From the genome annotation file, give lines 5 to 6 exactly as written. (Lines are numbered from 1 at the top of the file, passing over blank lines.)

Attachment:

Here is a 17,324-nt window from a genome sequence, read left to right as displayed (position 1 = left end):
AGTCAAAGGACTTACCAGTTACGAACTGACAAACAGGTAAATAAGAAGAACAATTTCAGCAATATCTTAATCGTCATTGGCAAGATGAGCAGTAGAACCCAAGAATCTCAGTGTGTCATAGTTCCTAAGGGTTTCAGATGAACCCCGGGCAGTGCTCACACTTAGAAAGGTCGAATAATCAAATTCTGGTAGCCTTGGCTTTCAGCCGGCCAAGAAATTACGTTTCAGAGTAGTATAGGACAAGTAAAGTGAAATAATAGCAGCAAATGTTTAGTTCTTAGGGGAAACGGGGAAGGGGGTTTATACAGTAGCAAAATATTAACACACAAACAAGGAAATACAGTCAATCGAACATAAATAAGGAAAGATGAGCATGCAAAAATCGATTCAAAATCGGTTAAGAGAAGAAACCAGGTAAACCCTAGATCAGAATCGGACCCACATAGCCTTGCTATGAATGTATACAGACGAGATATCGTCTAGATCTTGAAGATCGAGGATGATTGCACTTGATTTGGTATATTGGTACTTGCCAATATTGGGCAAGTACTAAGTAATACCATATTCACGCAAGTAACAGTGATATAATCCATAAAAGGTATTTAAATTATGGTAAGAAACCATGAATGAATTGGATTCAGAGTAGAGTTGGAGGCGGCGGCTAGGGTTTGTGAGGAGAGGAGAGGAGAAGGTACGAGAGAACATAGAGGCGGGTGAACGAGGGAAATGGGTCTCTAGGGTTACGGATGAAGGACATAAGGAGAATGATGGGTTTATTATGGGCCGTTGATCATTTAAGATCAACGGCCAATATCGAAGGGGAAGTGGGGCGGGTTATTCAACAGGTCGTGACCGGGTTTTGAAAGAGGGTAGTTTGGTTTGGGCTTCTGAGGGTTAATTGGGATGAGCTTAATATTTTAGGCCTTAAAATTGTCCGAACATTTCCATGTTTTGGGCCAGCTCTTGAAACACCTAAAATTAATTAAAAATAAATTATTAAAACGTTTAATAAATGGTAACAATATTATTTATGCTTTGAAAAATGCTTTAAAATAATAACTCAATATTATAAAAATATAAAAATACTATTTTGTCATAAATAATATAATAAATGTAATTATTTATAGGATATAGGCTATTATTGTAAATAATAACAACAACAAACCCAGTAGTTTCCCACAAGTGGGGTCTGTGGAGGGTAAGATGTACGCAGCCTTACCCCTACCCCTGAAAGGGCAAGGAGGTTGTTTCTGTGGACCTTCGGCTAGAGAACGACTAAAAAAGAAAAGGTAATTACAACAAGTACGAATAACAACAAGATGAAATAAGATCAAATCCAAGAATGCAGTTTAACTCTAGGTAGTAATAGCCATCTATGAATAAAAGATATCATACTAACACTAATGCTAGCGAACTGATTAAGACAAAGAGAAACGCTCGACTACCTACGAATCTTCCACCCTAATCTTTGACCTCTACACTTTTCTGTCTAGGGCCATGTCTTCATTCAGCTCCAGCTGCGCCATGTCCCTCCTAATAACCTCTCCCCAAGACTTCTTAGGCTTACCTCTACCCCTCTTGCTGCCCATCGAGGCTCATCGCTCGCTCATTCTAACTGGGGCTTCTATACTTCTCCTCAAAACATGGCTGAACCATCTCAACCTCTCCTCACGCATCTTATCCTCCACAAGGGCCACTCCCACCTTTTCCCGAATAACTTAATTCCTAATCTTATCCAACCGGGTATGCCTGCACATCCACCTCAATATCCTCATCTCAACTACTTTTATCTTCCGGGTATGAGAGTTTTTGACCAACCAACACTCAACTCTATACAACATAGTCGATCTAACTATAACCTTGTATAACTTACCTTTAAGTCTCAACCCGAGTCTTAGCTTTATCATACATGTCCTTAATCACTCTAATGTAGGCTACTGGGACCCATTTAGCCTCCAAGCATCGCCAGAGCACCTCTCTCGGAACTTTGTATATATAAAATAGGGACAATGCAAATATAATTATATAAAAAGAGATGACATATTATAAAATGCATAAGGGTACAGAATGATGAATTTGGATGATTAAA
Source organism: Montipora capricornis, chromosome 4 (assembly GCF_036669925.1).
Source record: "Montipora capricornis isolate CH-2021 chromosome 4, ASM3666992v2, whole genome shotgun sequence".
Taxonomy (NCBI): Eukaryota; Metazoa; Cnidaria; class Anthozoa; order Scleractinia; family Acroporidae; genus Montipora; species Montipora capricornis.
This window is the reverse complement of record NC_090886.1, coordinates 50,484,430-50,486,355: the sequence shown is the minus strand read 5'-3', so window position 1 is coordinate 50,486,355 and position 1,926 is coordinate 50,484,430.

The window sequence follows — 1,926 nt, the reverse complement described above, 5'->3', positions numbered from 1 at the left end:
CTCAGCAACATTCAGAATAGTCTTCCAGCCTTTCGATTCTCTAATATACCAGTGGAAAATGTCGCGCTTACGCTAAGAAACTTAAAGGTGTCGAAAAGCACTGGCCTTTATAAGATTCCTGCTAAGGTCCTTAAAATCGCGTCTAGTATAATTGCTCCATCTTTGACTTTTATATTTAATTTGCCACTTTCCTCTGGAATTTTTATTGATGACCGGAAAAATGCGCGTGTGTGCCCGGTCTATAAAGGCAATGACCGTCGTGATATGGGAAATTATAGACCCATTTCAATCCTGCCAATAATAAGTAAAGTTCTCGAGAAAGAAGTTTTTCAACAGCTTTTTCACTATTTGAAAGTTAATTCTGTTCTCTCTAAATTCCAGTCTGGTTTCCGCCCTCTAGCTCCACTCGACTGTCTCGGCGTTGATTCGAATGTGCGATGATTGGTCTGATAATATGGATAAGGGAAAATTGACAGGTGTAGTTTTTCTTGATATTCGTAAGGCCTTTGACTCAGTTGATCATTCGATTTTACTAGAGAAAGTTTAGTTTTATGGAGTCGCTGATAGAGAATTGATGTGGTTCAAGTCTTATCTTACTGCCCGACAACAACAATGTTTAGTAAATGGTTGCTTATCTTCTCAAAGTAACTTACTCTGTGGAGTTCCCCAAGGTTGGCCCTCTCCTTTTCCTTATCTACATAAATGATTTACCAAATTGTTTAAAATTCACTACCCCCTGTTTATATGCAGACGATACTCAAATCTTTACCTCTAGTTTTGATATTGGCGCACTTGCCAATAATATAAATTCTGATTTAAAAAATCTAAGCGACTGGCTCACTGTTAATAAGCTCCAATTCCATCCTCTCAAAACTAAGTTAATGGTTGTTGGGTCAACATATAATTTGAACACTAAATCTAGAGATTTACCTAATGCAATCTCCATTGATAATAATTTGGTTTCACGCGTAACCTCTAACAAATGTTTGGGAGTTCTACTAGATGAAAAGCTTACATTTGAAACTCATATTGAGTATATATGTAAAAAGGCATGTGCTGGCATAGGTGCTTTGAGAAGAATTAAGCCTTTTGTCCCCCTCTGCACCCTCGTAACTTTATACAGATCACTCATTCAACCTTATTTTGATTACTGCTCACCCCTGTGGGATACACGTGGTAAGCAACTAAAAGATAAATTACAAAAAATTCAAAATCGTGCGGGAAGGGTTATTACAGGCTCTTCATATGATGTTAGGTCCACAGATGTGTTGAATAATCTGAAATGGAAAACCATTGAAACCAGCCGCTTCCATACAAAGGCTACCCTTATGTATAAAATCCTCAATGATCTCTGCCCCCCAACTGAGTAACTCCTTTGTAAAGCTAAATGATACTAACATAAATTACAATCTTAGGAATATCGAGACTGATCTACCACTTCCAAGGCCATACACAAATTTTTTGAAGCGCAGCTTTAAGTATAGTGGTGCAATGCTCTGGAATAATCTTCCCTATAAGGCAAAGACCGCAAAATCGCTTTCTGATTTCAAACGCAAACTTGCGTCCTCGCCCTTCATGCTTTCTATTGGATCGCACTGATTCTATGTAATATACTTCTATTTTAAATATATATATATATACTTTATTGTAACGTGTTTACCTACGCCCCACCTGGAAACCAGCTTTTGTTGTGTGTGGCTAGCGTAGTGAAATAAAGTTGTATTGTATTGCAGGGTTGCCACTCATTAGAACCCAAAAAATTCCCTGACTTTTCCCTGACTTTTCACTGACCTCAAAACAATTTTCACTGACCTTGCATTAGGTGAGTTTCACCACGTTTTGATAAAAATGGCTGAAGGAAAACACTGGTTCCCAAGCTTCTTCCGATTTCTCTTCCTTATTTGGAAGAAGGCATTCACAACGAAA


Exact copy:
Taxonomy (NCBI): Eukaryota; Metazoa; Cnidaria; class Anthozoa; order Scleractinia; family Acroporidae; genus Montipora; species Montipora capricornis.
This window is the reverse complement of record NC_090886.1, coordinates 50,484,430-50,486,355: the sequence shown is the minus strand read 5'-3', so window position 1 is coordinate 50,486,355 and position 1,926 is coordinate 50,484,430.